Delta says their basic economy fares generated $20 million in incremental revenue during the first quarter.
Delta reported today that its new Basic Economy fares, which offer lower prices, no ticket changes, and seat assignments only after check-in, generated $20 million in incremental revenue in the first quarter, and the airline plans to expand the service to new U.S. markets.
On the one hand, it’s not that much in the context of $5.5 billion in domestic revenue for the quarter (so far these fares are only in domestic markets). If true, of course, since domestic revenue was up only 1.4% basic economy would account for a quarter of the increase in year-over-year first quarter revenue.
However, the figure is likely to be grossly exaggerated based on faulty assumptions.
Still, other airlines — some of which are already preparing to follow down the road of stripping away assigned seats and elite upgrades from the cheapest fares — will be listening and take the claim at face value.
There’s not actually any incremental revenue that’s attributable to passengers actually flying on these fares. The fares aren’t cheaper than what Delta used to offer. They used to match competitor fares while still offering assigned seats in advance. The act of taking away assigned seats doesn’t in and of itself generate incremental revenue.
Actual incremental revenue would be in the form of:
- Unused tickets, minus Delta’s standard change fee. These tickets do not allow changes of any kind, so if unused the value is completely lost. So they can count revenue from passengers who bought a ticket and then didn’t travel as incremental, whereas in the past they’d have captured only a $200 change fee. [But then these fares are usually on the very inexpensive side anyway, so the incremental revenue here will be small.]
- Upsell revenue from passengers choosing to buy more expensive tickets that allow seat assignments and elite upgrades. This is the biggest area of incremental revenue, getting the same customers to pay more. Although lost revenue has to be accounted for as well from passengers who no longer choose Delta because its value proposition has less of a spread compared to ultra low cost carriers than before. It’s not enough to simply add up the upsells.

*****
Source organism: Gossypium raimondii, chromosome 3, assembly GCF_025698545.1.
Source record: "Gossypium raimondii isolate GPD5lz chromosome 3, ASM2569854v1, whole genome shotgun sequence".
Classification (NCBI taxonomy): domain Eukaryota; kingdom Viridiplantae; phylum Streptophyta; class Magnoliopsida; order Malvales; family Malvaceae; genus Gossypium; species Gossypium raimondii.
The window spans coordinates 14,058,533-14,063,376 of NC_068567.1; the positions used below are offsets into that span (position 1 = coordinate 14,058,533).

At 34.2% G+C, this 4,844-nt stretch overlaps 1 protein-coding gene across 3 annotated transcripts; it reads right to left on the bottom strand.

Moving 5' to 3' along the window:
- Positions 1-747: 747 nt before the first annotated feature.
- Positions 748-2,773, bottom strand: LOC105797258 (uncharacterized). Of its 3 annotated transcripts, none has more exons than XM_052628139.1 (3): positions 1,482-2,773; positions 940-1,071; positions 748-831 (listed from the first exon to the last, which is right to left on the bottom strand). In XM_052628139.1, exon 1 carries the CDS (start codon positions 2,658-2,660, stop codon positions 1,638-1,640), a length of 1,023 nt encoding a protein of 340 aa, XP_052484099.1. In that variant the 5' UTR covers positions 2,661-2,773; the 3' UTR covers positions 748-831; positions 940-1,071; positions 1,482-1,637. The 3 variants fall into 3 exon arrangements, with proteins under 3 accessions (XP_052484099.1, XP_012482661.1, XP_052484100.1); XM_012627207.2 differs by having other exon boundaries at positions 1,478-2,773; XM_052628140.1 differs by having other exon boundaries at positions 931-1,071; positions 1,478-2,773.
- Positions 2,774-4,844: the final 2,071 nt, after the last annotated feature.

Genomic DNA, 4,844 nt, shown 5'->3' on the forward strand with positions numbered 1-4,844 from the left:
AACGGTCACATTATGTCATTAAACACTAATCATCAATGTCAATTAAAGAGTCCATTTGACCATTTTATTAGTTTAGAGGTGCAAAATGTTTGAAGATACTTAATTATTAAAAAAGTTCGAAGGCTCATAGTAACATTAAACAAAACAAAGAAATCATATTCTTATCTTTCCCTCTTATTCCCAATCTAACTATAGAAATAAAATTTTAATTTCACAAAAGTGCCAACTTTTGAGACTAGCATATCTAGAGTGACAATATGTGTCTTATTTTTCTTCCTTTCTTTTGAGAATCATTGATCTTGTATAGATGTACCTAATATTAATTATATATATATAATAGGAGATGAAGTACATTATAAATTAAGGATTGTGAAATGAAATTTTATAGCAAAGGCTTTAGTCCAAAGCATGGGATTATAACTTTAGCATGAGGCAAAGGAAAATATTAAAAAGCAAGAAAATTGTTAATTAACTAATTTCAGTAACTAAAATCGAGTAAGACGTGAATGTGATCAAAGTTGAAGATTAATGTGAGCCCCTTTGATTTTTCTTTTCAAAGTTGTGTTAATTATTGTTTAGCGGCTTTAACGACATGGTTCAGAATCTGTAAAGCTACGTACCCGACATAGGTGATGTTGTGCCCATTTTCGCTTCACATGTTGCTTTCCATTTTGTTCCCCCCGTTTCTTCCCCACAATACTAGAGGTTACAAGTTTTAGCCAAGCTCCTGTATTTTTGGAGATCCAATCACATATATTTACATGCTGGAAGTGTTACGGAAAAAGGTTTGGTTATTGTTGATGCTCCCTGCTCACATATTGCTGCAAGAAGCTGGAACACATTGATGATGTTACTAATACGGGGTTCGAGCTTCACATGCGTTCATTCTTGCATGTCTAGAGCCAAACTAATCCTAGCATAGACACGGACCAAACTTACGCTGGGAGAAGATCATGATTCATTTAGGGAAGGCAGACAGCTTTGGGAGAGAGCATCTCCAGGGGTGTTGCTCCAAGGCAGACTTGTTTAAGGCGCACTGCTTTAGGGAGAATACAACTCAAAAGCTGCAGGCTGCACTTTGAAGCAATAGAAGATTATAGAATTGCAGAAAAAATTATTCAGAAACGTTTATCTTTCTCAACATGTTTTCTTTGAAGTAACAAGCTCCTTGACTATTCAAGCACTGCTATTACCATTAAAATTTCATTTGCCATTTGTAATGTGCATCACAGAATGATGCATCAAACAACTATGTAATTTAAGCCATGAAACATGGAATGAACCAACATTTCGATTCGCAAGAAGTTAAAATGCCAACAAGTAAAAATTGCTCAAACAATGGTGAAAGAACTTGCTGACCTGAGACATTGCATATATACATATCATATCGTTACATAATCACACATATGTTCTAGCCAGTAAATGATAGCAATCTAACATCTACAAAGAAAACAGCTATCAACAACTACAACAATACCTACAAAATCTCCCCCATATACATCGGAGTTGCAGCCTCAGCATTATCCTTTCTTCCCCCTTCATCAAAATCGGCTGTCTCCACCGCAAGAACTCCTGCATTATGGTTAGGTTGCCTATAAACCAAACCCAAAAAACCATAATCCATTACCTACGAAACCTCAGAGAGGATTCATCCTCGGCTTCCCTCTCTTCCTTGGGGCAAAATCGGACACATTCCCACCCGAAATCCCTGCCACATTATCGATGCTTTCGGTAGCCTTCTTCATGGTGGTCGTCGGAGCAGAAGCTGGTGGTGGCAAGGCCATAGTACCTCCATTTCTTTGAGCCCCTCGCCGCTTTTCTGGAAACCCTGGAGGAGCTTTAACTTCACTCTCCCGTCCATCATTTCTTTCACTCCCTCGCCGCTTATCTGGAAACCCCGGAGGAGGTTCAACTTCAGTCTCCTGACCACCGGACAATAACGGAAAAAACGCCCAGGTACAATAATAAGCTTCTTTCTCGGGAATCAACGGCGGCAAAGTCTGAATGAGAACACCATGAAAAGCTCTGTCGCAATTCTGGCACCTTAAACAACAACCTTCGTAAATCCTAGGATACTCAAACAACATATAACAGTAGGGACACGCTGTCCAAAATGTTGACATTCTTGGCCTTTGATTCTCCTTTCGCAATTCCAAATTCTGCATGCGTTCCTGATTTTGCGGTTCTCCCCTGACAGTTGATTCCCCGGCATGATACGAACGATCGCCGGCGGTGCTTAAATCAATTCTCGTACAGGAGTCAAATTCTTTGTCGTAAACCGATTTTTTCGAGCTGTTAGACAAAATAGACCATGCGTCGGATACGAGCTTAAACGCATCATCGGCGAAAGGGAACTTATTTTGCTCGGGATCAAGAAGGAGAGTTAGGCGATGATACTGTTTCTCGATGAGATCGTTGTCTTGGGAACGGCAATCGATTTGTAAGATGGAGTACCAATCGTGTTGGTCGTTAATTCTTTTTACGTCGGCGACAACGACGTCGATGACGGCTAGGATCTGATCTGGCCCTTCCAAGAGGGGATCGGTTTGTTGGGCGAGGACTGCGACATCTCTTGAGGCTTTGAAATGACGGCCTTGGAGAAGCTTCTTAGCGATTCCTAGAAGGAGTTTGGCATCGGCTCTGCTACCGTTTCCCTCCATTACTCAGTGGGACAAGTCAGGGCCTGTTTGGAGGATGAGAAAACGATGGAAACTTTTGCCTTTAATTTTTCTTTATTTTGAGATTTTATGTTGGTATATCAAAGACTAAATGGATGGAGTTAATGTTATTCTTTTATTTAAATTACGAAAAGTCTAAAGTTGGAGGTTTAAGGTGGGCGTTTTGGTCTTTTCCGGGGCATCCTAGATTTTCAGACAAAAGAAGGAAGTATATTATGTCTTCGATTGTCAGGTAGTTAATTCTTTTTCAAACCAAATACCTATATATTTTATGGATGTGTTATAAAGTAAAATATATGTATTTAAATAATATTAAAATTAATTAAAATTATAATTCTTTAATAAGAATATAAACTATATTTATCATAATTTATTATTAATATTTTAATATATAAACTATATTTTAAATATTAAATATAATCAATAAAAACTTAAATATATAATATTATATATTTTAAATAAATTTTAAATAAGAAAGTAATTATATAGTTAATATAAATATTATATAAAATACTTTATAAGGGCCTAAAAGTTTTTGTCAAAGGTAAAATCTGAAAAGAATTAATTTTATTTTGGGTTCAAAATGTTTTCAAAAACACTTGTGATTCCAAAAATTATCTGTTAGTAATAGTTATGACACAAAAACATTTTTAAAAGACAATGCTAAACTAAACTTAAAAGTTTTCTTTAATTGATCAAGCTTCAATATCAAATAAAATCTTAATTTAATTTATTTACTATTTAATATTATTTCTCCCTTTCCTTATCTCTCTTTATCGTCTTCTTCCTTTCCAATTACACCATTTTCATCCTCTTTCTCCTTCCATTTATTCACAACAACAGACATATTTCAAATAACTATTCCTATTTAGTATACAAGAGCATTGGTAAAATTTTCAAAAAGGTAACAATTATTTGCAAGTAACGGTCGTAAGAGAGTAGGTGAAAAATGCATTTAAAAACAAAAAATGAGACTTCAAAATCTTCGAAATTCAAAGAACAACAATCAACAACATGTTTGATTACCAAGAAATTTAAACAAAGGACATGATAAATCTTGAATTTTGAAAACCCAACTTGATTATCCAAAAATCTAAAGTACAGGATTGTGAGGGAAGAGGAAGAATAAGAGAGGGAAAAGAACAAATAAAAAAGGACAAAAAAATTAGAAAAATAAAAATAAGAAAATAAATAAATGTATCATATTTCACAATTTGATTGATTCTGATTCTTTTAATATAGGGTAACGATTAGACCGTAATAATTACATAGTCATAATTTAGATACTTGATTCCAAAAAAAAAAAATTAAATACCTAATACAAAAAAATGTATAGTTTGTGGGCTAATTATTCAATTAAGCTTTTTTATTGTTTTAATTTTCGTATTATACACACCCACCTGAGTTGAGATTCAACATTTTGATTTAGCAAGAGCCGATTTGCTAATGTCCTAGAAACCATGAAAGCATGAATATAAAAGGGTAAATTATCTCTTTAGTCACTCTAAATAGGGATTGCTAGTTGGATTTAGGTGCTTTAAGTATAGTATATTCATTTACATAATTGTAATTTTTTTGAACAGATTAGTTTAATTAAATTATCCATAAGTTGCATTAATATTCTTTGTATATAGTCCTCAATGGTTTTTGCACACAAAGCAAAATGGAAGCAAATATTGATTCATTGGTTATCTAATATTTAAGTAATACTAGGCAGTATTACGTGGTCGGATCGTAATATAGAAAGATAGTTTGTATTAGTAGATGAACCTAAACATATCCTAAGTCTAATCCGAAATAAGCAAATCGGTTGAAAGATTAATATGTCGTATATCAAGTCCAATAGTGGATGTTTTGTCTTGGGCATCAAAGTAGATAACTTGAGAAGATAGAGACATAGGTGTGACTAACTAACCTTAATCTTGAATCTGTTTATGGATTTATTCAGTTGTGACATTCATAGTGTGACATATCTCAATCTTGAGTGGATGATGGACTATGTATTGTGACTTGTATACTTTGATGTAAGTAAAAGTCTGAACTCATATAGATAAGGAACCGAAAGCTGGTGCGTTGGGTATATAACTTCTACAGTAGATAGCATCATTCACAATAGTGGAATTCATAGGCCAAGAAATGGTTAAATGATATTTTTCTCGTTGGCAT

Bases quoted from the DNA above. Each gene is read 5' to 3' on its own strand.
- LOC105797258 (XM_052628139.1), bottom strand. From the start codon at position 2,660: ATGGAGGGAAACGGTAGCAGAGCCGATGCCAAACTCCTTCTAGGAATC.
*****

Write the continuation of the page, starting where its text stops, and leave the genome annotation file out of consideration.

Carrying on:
If Delta is claiming an annualized $80 million in revenue off of these fares then numbers have lost meaning.
Delta Led the Way in Legacy Airlines Offering Less
Delta introduced ‘basic economy’ fares to compete against Spirit Airlines where Spirit is offering super low fares on non-stop routes Delta is flying. The idea was that Delta offered more legroom, complimentary beverages, and other things that Spirit either didn’t offer or sold for a fee. So they introduced fares that stripped out things like advance seat assignments and used those fares when matching Spirit’s prices. Customers could spend more to get more, or spend less and get something akin to Spirit but still with better legroom and free carry on bags.
Elites don’t get upgrades on these fares. With Delta there’s a minimum revenue requirement on an individual trip for elite benefits, not just minimum revenue across the year to earn status. Delta has minimum revenue requirements for elite status, so presumably customers fly on these fares are doing so only occasionally. Delta sees the customers as profitable enough to reward — just not all the time.
Delta’s elite frequent flyers need to shout from the rooftops, “I am not my fare.” I am a valued customer, or I am not, and how welcome I’m made to feel should not change between Tuesday on a full fare and Thursday on a discount one when I’m buying a ticket pretty much every week. For the rest of customers though Delta is (for the most part) probably doing what they ought to do. It’s totally fair to sell airfares this way, as long as customers know what they’re getting. It only becomes a problem with systems that default to the lowest fare, don’t flag extra restrictions, and especially with systems that business travelers are forced by their employers to use, that make it harder to buy up.